To make Windows Azure more competitive with Amazon Web Services, the Window Azure team announced in October 2010 the addition of a VM Role preview with Windows Server 2008 SP2 to the original Web and Worker Role compute services. The VM Role made it easier for developers to migrate traditional server-based applications to the cloud without rewriting them for conformance with Azure's PaaS application programming interfaces (APIs). Microsoft retired the stateless VM Role on May 31, 2013, in favor of the stateful Windows Azure Virtual Machines, a full-fledged IaaS offering that entered generally-available (GA) status on April 16, 2013. The Microsoft Server and Cloud Platform Team announced a beta version of Windows Azure Services for Windows Server (WAS4WS) and coined the term Cloud OS in October 2012. Microsoft's Cloud OS was the overarching theme at TechEd North America 2013.

The initial WAS4WS/Cloud OS combined Windows Server 2012 and Service Center 2012 to offer the following:

WAPA aims to deliver consistency in provisioning PaaS and IaaS features across private, hybrid and public clouds.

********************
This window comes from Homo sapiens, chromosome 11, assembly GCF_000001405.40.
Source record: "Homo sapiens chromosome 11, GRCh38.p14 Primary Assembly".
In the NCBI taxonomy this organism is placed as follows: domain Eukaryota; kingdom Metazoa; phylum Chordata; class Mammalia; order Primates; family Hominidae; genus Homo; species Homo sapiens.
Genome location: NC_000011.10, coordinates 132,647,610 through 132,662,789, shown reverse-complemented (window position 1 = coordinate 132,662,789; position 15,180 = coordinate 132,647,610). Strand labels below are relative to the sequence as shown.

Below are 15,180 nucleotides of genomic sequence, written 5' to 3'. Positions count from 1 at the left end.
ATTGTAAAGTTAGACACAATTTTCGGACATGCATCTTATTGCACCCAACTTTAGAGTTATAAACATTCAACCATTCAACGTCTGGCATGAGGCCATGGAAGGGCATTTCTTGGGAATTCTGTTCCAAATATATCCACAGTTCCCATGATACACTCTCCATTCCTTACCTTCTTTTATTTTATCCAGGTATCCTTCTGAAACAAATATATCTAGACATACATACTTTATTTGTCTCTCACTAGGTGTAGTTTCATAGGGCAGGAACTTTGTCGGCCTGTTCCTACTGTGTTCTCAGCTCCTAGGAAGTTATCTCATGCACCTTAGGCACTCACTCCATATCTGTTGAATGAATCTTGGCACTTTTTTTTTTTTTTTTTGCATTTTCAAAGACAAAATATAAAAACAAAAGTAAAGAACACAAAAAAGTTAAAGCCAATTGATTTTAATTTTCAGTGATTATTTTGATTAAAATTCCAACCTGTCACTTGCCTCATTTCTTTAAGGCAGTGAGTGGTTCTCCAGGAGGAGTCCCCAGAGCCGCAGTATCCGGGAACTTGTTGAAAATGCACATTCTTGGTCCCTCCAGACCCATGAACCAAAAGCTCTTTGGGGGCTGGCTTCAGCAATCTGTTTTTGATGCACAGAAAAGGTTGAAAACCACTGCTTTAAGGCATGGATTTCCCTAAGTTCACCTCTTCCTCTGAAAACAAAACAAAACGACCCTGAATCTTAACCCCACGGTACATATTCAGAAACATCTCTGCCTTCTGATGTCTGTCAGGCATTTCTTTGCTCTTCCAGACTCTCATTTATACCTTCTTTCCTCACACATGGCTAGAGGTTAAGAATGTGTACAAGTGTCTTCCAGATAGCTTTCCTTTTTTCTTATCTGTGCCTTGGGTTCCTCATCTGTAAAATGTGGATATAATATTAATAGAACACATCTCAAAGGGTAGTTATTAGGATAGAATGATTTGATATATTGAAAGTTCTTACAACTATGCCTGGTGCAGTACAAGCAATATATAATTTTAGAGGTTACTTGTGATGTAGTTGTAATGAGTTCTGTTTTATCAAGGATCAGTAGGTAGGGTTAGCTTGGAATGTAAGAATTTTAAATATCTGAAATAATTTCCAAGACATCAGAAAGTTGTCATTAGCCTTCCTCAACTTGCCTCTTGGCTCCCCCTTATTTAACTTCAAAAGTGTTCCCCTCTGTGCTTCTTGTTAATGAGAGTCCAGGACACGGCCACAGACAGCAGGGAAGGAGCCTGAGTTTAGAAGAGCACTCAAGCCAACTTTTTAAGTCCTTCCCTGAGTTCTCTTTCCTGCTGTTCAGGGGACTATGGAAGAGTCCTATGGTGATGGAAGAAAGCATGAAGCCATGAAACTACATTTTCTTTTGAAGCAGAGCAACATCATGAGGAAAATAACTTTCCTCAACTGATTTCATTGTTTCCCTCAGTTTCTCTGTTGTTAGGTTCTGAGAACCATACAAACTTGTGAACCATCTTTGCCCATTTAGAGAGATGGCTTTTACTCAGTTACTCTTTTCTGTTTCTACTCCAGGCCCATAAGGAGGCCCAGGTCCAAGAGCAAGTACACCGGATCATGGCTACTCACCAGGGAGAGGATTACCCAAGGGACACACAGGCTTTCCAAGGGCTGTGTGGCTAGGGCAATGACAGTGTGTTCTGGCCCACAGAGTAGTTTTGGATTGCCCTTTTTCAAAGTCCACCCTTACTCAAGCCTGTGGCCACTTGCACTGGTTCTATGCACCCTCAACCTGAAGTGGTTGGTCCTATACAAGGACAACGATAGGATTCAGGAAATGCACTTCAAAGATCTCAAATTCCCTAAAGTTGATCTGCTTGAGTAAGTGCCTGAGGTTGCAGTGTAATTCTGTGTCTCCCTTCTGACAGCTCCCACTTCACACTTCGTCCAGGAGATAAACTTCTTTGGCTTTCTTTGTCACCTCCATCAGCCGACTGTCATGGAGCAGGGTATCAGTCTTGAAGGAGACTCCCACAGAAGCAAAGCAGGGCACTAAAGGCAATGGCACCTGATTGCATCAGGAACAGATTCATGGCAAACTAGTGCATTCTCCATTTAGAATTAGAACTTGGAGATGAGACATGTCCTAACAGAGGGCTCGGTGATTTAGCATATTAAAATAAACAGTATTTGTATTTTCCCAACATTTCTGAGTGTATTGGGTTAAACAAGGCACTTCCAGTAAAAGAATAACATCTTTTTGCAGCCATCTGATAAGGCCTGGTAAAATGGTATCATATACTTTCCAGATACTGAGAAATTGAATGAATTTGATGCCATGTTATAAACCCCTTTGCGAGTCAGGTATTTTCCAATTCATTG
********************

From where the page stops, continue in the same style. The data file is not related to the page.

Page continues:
Figure 1. The Windows Azure Pack aims to deliver consistency in provisioning PaaS and IaaS features across private, hybrid and public clouds. Microsoft equates enterprise IT departments with hosting service providers because both target the same user base with similar services. Cloud and on-premises users need the same or similar self-service configuration and management features.

Microsoft Corporate Vice President Brad Anderson announced the migration of WAS4WS to a Windows Azure Pack (WAP) for Windows Server 2012 R2 and System Center 2012 R2 during his TechEd 2013 keynote on June 3, 2013 in New Orleans. Consistency across private, hybrid and public clouds is the watchword for this new release, which will debut as a preview by the end of June 2013 and release to GA before the end of 2013 (see Figure 1). A WAP license is included with System Center 2012 R2 at no additional charge.